Bret lott's novel Jewel came out in 1991, and it did well—Publishers Weekly called it "haunting," and the hardback sold respectably, but then people pretty much forgot about it, this novel that tells the story of Jewel Hilburn, and how she pieced together a hardscrabble life in rural Mississippi, and in particular how she unstintingly loved, and fought for, and had faith in her daughter Brenda Kay, her sixth child, who was born in 1943, and who had Down syndrome.

No one much heard anything about Jewel—that is, until 1999, when Oprah selected it for her book club. This was the first incarnation of her book club, when she was picking contemporary novels, not classics. You might remember when she picked Jewel. It was right after she picked Where the Heart Is by Billie Letts (and I confess that for years, I knew nothing about Bret Lott or Billie Letts, except that both of them had written Oprah books, and their names were so oddly similar, I used to get them confused with one another).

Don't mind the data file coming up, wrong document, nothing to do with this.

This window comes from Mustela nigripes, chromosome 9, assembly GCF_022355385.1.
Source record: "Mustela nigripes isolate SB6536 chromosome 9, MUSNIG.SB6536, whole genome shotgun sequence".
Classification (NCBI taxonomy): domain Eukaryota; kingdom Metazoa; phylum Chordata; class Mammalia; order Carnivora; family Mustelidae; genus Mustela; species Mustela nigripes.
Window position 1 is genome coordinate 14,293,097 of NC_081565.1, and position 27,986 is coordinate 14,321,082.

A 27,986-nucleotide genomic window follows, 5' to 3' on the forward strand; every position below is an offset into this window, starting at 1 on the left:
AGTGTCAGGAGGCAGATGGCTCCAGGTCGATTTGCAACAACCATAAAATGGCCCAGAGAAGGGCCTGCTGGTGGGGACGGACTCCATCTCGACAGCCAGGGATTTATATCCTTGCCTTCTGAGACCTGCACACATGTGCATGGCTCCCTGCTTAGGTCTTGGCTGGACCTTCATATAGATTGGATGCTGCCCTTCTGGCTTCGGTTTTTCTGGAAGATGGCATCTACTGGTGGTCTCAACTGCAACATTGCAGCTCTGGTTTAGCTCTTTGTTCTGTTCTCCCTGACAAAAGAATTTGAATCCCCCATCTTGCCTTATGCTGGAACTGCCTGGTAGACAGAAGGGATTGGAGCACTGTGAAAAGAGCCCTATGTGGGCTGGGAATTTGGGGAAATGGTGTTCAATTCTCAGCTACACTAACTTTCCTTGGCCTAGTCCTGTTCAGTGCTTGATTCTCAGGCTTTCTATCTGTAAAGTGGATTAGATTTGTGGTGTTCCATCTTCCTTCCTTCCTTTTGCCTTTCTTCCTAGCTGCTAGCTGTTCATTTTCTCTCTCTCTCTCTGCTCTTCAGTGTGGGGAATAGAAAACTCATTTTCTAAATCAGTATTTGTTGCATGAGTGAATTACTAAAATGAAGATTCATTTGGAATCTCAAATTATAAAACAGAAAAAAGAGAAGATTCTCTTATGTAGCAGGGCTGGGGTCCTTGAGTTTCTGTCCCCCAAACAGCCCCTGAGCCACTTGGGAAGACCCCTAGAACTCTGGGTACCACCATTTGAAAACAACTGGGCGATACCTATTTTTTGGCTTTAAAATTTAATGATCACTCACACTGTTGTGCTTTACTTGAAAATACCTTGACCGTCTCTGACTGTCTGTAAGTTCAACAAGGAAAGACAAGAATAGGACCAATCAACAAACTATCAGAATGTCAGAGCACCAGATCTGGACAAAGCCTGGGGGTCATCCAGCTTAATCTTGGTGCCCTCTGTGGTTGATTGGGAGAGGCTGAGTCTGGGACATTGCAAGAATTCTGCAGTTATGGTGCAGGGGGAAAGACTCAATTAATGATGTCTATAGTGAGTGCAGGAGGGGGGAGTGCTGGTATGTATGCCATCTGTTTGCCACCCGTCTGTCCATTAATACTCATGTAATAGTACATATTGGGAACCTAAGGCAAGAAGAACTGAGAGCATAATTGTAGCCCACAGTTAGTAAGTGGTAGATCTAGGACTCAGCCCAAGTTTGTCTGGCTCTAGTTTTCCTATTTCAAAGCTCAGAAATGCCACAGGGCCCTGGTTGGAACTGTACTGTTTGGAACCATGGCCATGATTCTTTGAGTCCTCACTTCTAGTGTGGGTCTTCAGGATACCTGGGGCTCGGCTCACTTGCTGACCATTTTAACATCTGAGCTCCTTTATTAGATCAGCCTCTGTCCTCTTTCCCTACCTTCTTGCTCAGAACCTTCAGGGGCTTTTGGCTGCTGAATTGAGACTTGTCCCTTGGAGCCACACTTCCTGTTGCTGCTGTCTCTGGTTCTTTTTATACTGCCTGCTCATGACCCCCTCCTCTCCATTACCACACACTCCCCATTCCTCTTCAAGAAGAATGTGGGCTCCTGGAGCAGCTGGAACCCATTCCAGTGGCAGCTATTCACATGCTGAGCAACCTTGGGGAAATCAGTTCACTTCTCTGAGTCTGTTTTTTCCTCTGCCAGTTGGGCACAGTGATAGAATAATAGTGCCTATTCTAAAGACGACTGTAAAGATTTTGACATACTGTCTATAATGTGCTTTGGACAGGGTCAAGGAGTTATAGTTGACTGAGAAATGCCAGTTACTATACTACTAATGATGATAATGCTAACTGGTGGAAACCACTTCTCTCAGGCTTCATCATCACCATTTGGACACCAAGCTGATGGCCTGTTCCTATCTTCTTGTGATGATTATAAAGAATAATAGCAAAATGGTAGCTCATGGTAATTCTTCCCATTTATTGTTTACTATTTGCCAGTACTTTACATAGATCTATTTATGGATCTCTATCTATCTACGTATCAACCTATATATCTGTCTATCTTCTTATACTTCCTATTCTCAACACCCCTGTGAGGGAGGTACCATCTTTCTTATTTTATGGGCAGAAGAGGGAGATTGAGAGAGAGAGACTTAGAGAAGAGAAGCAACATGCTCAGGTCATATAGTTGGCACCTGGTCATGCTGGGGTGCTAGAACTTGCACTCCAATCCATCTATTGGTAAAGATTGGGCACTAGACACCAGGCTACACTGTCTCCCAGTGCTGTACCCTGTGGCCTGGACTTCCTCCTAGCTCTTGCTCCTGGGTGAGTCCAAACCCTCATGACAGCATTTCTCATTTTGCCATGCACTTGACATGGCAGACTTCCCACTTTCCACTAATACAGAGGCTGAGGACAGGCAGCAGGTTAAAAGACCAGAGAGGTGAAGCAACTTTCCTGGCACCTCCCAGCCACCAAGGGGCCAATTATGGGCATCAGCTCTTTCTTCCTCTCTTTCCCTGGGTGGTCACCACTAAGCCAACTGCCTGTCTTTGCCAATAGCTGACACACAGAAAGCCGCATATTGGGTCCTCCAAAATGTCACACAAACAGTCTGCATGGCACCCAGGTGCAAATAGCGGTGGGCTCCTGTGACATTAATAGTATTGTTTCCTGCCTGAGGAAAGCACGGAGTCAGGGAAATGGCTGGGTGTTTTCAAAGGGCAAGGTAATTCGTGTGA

The day Oprah called, of course, changed Bret Lott's life, or at least his career. Before Oprah called, Lott was a mid-list Southern novelist whom everyone respected but maybe hadn't read. After she called, he was a phenomenon.

One reason it's worth paying attention to this phenomenon is that Bret Lott is a fine, fine writer. Another reason is this: He's a true-blue evangelical, one of our own, yet anointed by Oprah—a true-blue evangelical who writes literary fiction that New York takes seriously.

Also, after half a decade of silence—call it post-Oprah writer's block—Bret Lott's just now coming out with three new books. They're all delicious.

Getting There

Bret Lott had one of those dramatic, datable conversions, a venerable ...

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